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Native American Indian freemasonry (2020)
Book Chapter
Porter, J. (2020). Native American Indian freemasonry. In F. Jacob, & H. Reinalter (Eds.), Masonic lodges and their impact in North and South America (71-89). Würzburg: Königshausen & Neumann

Treatied spaces: North American indigenous treaties in global context (2019)
Book Chapter
Porter, J. (in press). Treatied spaces: North American indigenous treaties in global context. In A. McGrath, & L. Russell (Eds.), The Routledge Companion to Global Indigenous History. (1). Routledge

In 1928, the librarian and scholar Lawrence C. Wroth wrote of how he wished he had been poured “the strong wine” of Indian Treaties as a student instead of the “invincible mediocrity” of the duller literature on the colonial period. This chapter shou... Read More about Treatied spaces: North American indigenous treaties in global context.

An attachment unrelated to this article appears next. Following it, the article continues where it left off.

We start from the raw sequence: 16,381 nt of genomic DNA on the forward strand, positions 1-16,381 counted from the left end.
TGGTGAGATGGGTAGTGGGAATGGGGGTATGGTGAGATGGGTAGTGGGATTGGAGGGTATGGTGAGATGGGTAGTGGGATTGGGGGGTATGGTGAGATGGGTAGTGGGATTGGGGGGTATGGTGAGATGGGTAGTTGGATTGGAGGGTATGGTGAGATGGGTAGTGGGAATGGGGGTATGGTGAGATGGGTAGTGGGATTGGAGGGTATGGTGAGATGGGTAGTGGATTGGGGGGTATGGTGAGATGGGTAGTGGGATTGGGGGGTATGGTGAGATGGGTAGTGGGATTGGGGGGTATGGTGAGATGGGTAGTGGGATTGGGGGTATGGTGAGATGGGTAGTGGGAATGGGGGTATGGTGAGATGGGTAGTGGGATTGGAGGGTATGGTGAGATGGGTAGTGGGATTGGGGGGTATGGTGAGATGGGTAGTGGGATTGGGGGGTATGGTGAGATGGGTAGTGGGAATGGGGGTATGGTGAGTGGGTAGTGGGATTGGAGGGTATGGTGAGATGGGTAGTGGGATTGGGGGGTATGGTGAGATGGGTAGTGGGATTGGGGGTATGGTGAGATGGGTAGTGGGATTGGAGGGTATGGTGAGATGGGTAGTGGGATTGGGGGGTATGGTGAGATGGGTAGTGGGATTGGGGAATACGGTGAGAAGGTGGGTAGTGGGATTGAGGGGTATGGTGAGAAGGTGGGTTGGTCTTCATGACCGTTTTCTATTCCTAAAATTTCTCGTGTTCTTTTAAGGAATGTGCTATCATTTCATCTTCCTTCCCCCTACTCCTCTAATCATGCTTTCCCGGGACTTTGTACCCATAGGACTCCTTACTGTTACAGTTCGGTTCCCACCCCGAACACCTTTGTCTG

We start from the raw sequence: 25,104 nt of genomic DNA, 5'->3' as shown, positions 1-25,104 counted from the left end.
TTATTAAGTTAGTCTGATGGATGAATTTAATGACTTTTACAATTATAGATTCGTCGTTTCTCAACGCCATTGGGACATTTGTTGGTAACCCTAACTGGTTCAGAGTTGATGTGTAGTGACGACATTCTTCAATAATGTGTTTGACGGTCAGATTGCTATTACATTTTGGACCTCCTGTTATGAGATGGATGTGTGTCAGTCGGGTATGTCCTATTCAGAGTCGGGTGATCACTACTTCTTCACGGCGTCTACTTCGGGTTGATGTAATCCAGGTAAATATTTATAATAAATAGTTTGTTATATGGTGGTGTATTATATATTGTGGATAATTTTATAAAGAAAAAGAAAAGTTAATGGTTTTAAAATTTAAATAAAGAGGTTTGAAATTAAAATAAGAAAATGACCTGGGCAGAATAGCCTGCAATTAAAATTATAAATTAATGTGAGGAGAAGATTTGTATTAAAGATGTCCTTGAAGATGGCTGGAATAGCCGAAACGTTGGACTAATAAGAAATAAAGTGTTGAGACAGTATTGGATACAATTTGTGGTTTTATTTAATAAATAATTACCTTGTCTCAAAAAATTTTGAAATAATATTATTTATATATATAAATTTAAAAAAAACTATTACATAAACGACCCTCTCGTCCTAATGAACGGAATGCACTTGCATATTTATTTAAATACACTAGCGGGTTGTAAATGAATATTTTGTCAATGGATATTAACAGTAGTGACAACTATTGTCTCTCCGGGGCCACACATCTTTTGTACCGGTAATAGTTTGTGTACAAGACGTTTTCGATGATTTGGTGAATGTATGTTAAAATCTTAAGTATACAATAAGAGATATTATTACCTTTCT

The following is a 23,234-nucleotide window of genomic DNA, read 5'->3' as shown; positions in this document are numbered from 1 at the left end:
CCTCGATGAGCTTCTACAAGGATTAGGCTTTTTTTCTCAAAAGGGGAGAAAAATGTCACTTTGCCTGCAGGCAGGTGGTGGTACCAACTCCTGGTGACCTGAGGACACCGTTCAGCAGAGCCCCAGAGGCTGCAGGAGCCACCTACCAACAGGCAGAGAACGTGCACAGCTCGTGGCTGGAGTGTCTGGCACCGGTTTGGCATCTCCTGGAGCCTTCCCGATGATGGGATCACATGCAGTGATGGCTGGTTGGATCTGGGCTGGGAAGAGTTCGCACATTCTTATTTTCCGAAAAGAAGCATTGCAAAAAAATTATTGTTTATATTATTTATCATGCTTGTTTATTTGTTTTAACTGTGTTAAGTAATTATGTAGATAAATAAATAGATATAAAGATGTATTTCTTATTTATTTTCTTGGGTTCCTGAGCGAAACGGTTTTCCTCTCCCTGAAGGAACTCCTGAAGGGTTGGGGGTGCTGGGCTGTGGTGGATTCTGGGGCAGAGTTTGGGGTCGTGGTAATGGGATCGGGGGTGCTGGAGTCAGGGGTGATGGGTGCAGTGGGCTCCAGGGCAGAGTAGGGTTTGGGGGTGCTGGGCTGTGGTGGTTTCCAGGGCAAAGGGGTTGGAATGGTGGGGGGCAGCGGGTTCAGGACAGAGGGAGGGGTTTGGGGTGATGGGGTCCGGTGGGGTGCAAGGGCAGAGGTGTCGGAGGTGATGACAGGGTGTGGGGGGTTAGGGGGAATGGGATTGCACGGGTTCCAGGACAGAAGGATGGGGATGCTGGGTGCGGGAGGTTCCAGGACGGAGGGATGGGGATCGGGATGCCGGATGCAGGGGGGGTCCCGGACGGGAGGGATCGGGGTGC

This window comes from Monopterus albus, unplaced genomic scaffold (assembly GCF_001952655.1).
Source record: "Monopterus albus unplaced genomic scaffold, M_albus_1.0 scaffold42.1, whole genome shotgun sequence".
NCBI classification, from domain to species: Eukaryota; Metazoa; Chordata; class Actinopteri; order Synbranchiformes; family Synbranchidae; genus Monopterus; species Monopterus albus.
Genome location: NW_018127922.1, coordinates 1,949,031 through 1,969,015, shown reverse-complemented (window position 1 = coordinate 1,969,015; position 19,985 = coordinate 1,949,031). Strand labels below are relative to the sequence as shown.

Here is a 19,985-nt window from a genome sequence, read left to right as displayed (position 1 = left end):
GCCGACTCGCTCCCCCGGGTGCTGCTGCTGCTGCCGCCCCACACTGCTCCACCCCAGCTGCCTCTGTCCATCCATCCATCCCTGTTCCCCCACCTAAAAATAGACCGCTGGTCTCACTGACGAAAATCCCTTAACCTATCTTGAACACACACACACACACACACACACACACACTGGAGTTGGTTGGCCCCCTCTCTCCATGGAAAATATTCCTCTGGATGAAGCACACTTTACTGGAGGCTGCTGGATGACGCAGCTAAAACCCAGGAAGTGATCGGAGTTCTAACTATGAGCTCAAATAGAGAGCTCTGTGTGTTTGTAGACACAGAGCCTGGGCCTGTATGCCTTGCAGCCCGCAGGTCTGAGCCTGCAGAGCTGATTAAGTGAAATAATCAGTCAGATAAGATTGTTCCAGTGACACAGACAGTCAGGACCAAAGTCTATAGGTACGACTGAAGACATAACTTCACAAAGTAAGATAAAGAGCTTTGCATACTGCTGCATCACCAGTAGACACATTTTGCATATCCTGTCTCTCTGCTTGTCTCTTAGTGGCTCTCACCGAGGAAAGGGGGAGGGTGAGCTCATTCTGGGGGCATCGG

The horror genre and aspects of Native American Indian literature (2018)
Book Chapter
Porter, J. (2018). The horror genre and aspects of Native American Indian literature. In K. Corstorphine, & L. Kremmel (Eds.), The Palgrave Handbook to Horror Literature (45-60). London: Palgrave Macmillan. https://doi.org/10.1007/978-3-319-97406-4_4

Porter offers a fascinating exploration of the limitations of genre in relation to certain horror literature produced by authors who identify as American Indian. She explores the horror genre as a context within which the Native dispossession foundat... Read More about The horror genre and aspects of Native American Indian literature.

Progressivism and Native American Self-Expression in the Late Nineteenth and Early Twentieth century (2014)
Book Chapter
Porter, J. (2014). Progressivism and Native American Self-Expression in the Late Nineteenth and Early Twentieth century. In G. D. Smithers, & B. N. Newman (Eds.), Native Diasporas: Indigenous Identities and Setller Colonialism in North America (273-296). Lincoln, Nebraska: The University of Nebraska Press

This book chapter opens a broad and rewarding analytical window into late nineteenth and early twentieth century identity struggles by introducing the idea of equalling Native American Indian persistence with Native American Indian resistence.